Lovepreet Singh

Clearly Tauri wins but electron is also good For beginners but what you would prefer personally.

Kindly check my blog too

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raguay profile image
Richard Guay

I have three projects I started on NW.js (similar to Electron but not as popular). I moved them to Tauri for a while and now I am using Wails 2 since I'm more fluent in Go than Rust. From my experience, NW.js or Electron make a good prototyping system for an application based on web tech. But, moving them to Tauri or Wails creates a faster application with a much smaller footprint. Tauri and Wails isn't just smaller on the executable size, but the running memory allocation is much less than Electron or NW.js.

The biggest obstacle for me is that both Tauri and Wails have issues with CORS for querying multiple sites from JavaScript on the web tech side. They have to be done in the Rust for Tauri or Go for Wails to avoid the CORs issues. But, many applications would not run into this hurdle. Tauri provides their own version of the fetch API, but it's not comparable with the normal API. That created lots of confusion for me at first. Wails leaves that for the developer to make for themselves which allows for a much easier implementation for the actual need.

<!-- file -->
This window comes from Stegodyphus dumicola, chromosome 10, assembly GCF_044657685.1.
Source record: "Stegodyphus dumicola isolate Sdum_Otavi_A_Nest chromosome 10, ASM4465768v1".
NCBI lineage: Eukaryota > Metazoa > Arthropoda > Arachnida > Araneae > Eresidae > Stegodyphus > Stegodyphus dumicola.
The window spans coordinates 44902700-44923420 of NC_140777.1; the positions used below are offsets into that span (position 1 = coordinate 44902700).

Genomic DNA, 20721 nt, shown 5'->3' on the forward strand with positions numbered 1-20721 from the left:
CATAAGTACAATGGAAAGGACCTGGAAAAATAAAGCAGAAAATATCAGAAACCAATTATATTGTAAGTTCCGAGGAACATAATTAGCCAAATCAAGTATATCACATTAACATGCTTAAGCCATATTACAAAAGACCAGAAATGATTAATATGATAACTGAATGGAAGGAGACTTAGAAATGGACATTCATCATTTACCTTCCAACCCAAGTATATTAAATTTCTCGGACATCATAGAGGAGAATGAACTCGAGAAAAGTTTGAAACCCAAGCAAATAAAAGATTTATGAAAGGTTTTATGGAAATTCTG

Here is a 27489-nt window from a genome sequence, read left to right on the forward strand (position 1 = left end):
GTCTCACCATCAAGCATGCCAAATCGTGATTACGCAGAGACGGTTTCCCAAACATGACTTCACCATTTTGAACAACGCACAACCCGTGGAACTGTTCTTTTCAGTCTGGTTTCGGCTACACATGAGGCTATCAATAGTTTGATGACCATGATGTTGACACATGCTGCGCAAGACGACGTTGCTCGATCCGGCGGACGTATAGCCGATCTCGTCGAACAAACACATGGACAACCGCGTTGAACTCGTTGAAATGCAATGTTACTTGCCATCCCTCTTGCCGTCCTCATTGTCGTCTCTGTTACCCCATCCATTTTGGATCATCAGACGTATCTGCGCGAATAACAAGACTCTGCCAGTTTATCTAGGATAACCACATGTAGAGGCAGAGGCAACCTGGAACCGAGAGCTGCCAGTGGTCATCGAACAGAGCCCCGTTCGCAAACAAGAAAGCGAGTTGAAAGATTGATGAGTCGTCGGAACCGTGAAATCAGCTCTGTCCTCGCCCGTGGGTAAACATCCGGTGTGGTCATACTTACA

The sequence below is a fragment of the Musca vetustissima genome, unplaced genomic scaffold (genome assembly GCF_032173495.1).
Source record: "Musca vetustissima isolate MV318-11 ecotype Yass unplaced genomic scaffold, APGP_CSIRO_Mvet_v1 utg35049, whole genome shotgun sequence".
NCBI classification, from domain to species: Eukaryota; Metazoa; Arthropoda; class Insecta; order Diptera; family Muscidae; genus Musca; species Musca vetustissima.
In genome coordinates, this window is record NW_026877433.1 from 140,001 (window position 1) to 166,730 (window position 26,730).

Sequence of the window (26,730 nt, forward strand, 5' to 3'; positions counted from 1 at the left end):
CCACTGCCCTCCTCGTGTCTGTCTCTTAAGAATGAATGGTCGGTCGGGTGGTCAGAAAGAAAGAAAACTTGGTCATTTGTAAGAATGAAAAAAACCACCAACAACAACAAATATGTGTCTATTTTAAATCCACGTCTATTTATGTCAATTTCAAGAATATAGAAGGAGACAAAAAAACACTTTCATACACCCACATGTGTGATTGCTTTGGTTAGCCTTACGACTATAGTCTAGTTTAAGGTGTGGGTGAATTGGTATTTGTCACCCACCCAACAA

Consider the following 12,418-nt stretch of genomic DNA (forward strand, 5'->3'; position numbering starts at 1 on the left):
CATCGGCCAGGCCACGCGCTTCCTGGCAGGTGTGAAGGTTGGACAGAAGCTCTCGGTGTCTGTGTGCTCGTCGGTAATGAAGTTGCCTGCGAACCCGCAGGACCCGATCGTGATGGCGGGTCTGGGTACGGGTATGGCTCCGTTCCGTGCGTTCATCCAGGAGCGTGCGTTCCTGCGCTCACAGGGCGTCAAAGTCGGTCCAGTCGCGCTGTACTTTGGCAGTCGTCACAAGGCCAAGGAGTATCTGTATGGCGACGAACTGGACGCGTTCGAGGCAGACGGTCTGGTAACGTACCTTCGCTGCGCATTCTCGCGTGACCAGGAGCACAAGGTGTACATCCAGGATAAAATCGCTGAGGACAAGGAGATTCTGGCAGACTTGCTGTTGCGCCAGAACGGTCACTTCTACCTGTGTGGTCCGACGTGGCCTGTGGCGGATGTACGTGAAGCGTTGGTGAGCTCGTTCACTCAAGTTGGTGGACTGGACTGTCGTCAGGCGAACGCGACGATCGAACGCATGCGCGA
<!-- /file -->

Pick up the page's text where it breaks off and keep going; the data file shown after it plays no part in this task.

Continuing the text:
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chakzefir profile image
chakzefir

Thanks Alexander for this comparison.
What do you personally prefer to use?

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alxnddr profile image
Alexander Lesnenko

I like all the advantages that Tauri provides, so from now on I prefer to use it. However, I can imagine picking Electron for more consistency on different platforms since WebKit can be funky sometimes

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aarone4 profile image
Aaron Reese

For those whose preferred stack is Vue, there is also Quasar which uses Material Design by default, and will cross compile to native iOS and Android apps, PWA and Electron for universal desktop app

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eshimischi profile image
eshimischi

The only cons of Tauri for me is Rust, if you are not familiar with it, you’ll need some extra time.